10 Indians to watch out for in India's 100 at Rio Olympics


103 Indian athletes have qualified for the 2016 Olympic Games to be held at Rio de Janeiro in Brazil. This is the nation’s highest ever, beating the previous peak of 83 at the 2012 Olympics. This itself is an amazing achievement; but looking at the athletes who have made it inspires even more pride.


We have compiled a list of 10 who we feel you must watch out for. Scrolling down the list, you will notice how the indomitable Indian women are leading India’s growing Olympic presence. Big reasons for the surge in numbers have been athletics - where India is sending 12 competitors, and the qualification of the women's hockey team. We would encourage you to follow all of the 100 Indians at Rio; and give our athletes the support they deserve!  

Dutee Chand

Image: AP

The first Indian woman since the legendary PT Usha to qualify for the Women’s 100 metres has also broken barriers of acceptance in athletics. Dutee Chand was born with hyperandrogenism, a condition caused by high testosterone levels, and failed the International Association of Athletics Federations (IAAF) “gender test”. Beyond the trauma that this sprinter from Odisha had to face being classified as man rather than woman; she was also not allowed to compete in the Commonwealth and Asian Games. But she fought and overcame this discriminatory policy to become only the second Indian ever to have qualified for the 100 metres event at the Olympics, after a gap of 36 years. Read More: India's Dutee Chand qualifies for Rio Olympics 100m after gender ruling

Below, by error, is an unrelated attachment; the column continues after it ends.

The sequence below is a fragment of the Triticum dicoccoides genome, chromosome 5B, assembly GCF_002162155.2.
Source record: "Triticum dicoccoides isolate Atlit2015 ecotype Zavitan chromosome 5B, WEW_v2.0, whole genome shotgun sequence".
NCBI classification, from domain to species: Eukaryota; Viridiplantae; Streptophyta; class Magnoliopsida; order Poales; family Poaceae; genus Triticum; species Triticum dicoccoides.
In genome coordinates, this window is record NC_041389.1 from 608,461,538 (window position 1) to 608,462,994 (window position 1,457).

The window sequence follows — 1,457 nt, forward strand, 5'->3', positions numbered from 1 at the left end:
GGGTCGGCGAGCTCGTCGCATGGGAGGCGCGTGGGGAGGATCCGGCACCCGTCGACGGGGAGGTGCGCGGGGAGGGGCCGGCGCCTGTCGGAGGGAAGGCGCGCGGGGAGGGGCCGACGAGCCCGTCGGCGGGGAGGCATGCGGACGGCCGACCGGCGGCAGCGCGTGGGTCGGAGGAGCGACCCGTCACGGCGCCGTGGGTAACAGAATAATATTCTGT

Jitu Rai

Image: Indian Express

One of the most talked-about Indian athletes this Olympics, this army officer will compete in the 50 metres air pistol event in Rio. After a string of impressive results in the past two years – including a gold in both the Asian and Commonwealth Games – Jitu Rai stunned the world in March by winning at the Shooting World Cup, despite being ranked fifth in the world. He is now a favourite to win, and is ranked no. 2. The pistol shooter will also participate in the 10m air pistol event, in which he clinched the silver medal at the ISSF Shooting World Cup. Read More: “My goal is the Olympic title” says India’s Jitu Rai in Bangkok, taking 50m Pistol Men Gold

Yogeshwar Dutt

Image: Indian Express

This freestyle wrestler is a well-known face to a lot of Indians after he won gold at both the Commonwealth Games and the Asian Games in the 65kg weight category, and landed an impressive Bronze in London 2012! He has been a source of inspiration time and again; losing his father just before the 2006 Asian Games, but forging on and winning the bronze; and overcoming a career-threatening knee injury to win at the Delhi Commonwealth Games. Read More: Wrestler Yogeshwar Dutt bags Rio Olympics quota in 65kg category